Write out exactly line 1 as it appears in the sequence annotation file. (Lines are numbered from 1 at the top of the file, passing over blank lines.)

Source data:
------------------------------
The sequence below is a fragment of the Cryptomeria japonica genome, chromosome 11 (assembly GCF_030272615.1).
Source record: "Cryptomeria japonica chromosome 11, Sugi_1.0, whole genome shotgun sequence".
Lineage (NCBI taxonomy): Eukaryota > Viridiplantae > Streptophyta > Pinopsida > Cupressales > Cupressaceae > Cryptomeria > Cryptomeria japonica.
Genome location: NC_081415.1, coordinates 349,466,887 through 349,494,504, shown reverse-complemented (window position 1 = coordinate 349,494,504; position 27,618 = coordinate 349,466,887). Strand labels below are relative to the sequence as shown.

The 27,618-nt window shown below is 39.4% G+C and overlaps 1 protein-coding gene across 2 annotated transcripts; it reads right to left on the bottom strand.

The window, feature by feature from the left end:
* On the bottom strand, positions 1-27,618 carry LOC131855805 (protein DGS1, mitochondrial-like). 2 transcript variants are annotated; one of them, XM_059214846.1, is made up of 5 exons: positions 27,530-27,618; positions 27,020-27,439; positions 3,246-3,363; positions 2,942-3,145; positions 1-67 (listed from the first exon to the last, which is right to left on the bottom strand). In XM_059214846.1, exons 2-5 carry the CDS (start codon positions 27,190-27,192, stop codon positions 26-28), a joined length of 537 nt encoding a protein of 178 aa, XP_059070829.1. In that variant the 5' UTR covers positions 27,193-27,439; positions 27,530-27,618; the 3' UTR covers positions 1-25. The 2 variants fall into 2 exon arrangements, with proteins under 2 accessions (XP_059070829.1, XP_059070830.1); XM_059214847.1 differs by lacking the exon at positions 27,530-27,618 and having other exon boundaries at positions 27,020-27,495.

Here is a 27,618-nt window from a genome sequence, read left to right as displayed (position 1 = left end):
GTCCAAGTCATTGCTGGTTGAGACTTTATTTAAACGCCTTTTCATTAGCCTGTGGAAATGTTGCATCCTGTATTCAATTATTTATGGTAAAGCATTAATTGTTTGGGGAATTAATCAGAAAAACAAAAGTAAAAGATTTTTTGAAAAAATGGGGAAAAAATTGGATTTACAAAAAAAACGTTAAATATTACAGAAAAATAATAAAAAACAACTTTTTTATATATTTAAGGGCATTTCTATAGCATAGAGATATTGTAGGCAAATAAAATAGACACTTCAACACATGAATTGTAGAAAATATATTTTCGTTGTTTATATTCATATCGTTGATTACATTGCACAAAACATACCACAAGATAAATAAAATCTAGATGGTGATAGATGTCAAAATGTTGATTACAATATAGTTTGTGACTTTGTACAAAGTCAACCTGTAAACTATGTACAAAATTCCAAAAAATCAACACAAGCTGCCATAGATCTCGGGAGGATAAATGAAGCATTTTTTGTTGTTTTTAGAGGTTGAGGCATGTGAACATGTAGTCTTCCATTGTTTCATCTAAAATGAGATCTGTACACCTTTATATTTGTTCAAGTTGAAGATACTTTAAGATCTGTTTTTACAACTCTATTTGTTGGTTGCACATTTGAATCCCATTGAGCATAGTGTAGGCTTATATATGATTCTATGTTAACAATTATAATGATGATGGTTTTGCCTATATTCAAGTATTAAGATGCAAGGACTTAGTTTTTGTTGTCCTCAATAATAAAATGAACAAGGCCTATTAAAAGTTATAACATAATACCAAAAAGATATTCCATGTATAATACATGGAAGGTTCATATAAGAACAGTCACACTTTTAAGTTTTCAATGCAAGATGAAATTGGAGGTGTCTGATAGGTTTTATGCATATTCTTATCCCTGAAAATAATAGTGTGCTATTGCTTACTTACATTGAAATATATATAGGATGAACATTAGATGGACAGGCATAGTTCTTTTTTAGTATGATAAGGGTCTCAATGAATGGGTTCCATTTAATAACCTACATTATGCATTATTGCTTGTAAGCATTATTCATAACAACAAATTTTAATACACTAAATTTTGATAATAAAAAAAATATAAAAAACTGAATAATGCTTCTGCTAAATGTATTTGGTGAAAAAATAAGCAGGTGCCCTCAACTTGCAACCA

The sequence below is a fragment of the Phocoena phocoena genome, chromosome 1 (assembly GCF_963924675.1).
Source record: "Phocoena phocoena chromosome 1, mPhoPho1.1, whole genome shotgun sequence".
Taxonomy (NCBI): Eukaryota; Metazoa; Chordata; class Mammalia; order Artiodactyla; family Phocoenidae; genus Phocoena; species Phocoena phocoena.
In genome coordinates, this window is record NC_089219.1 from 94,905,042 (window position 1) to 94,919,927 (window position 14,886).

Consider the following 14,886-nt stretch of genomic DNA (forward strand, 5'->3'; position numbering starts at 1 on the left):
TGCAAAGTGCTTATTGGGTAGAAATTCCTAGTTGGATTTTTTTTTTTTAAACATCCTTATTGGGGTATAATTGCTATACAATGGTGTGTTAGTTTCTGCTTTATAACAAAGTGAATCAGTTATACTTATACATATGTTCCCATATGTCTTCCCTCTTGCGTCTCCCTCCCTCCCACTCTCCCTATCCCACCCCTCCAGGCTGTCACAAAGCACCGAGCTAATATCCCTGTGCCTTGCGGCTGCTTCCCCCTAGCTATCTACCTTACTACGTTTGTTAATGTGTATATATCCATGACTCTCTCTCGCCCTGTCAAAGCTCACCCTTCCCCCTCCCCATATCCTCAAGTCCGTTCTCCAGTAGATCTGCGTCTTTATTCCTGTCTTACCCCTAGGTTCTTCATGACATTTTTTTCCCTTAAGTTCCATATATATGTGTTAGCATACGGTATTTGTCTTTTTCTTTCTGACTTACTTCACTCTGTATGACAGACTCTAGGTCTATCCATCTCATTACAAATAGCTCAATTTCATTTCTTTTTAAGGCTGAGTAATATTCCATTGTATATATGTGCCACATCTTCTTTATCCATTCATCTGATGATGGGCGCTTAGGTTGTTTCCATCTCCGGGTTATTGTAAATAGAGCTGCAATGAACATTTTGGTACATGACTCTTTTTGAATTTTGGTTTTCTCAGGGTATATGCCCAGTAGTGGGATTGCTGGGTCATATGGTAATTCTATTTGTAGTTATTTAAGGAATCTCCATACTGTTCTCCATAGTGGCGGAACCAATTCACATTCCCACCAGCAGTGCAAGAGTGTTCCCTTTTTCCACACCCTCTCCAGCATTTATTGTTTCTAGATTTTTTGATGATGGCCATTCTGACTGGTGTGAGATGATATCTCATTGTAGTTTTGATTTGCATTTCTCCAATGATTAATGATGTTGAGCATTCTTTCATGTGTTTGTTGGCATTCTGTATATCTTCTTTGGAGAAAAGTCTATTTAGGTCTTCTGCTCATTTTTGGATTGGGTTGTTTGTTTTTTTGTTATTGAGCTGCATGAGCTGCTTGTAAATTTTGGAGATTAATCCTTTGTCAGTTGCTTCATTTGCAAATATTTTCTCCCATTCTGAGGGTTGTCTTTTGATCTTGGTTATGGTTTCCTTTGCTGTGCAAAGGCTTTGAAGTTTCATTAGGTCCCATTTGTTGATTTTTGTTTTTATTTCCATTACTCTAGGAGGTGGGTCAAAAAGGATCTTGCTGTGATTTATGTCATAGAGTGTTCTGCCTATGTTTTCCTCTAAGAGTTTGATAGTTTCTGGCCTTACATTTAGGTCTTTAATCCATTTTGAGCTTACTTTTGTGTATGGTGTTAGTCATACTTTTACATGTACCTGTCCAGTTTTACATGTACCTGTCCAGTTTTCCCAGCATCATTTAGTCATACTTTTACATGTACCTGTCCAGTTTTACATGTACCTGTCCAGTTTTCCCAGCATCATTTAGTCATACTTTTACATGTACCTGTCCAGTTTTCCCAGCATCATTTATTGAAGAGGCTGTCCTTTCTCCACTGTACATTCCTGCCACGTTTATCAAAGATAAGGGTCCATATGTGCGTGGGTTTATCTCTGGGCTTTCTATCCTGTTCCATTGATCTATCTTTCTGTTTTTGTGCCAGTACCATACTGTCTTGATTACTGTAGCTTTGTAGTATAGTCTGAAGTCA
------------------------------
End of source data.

The sequence below is a fragment of the Cryptomeria japonica genome, chromosome 11 (assembly GCF_030272615.1).